N E W Y E A R 〰 N E W Y O U
I know it's been awhile since I've written a ~*serious*~ post or one that is remotely related to graduate school. I'm aiming to get better at that and use this space more wisely, but I wanted to take a moment and reminisce about the emotional rollercoaster that was 2017 and what creating this IG account has meant to me over the past year.
I originally created @phdbalance to be a space for sharing tips on productivity, work-life balance, and self-care for graduate students and busy people in general. I had the intention of staring a formal website and creating a zine series that helped others navigate how to eat, sleep, exercise, and learn how to actually live life outside the ivory tower. I also had the intention of creating a workbook on how to navigate some of the difficulties that come with being a graduate student.
I look back over the past year and I'm a little sad and disappointed in myself for not getting these things done. Like for many others, 2017 hit me hard. There were several moments when I felt like for every one accomplishment I had achieved, I had to endure at least ten failures. Ten times of being told no. Ten times of being rejected, my application denied or not being selected. Constantly hearing NO challenged me, my self-confidence, and frustrated me to no end. I know I have a bad habit of focusing solely on my failures, ignoring all that I have accomplished and forgetting about my triumphs.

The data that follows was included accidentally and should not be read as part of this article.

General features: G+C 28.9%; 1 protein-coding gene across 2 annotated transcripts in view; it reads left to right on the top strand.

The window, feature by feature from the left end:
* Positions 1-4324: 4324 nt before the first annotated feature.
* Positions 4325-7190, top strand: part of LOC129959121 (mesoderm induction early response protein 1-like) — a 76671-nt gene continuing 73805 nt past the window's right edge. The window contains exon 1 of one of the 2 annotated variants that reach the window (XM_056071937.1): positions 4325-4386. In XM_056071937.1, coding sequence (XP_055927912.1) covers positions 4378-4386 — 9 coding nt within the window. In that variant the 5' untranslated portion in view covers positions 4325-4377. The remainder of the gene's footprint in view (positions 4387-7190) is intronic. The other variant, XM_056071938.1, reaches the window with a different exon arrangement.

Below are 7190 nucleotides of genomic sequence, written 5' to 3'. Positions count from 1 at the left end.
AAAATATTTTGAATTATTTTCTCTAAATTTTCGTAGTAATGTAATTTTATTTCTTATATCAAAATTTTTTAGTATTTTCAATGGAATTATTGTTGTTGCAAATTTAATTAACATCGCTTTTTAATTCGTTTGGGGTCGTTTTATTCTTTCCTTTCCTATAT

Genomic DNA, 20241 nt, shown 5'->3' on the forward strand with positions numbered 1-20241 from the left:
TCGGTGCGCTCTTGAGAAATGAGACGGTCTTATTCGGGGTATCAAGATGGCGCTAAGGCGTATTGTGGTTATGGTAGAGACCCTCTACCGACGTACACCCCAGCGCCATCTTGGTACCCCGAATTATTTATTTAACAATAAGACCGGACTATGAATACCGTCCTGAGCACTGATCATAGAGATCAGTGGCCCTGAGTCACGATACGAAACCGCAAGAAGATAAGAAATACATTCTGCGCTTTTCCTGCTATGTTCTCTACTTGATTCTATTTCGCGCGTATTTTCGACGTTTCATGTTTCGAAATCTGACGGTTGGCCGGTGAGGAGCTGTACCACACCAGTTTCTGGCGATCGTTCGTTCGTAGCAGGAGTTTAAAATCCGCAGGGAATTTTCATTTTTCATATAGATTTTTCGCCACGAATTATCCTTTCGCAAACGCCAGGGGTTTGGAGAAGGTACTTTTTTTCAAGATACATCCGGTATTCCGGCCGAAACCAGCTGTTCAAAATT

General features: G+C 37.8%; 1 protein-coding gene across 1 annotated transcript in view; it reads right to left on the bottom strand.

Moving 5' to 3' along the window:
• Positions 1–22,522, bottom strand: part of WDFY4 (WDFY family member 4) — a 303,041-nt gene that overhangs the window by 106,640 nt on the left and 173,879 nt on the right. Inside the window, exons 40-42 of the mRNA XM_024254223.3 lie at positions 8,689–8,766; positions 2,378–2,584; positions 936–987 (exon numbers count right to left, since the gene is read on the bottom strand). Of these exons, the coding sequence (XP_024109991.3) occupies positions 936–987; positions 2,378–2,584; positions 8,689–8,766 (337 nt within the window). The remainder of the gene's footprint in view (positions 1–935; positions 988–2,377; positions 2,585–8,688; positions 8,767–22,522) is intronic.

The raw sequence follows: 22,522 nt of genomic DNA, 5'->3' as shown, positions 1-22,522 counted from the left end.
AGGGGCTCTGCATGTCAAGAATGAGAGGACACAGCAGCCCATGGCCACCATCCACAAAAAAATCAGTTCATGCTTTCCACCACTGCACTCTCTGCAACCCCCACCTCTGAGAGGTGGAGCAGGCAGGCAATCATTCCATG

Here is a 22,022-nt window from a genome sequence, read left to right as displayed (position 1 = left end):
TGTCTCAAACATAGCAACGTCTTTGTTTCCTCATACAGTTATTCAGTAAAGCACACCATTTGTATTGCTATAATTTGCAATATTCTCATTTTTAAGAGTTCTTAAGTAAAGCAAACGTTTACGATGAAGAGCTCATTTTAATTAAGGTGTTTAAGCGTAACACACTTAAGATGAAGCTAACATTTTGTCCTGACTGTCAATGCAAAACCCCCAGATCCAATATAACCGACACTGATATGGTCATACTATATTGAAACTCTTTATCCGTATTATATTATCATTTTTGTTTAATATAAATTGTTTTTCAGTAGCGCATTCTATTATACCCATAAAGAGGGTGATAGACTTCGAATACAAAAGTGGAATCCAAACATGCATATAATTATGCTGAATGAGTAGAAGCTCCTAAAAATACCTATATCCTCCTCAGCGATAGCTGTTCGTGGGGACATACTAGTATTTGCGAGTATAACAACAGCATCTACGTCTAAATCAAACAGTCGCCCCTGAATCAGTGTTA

In 2017, I started to find myself, got ass over teakettle lost, and felt scared and confused for a good six to eight months. I lived in complete fear of failing as a graduate student and was drowning in self-doubt. Instead of pushing myself to take action and change the situation, I found myself caught in a comparison trap. My imposter syndrome was off the charts. It made me question if I should even be giving advice to fellow graduate students because I clearly wasn't even following my own.
(Continued in comments. Art by @_lauraberger_ ).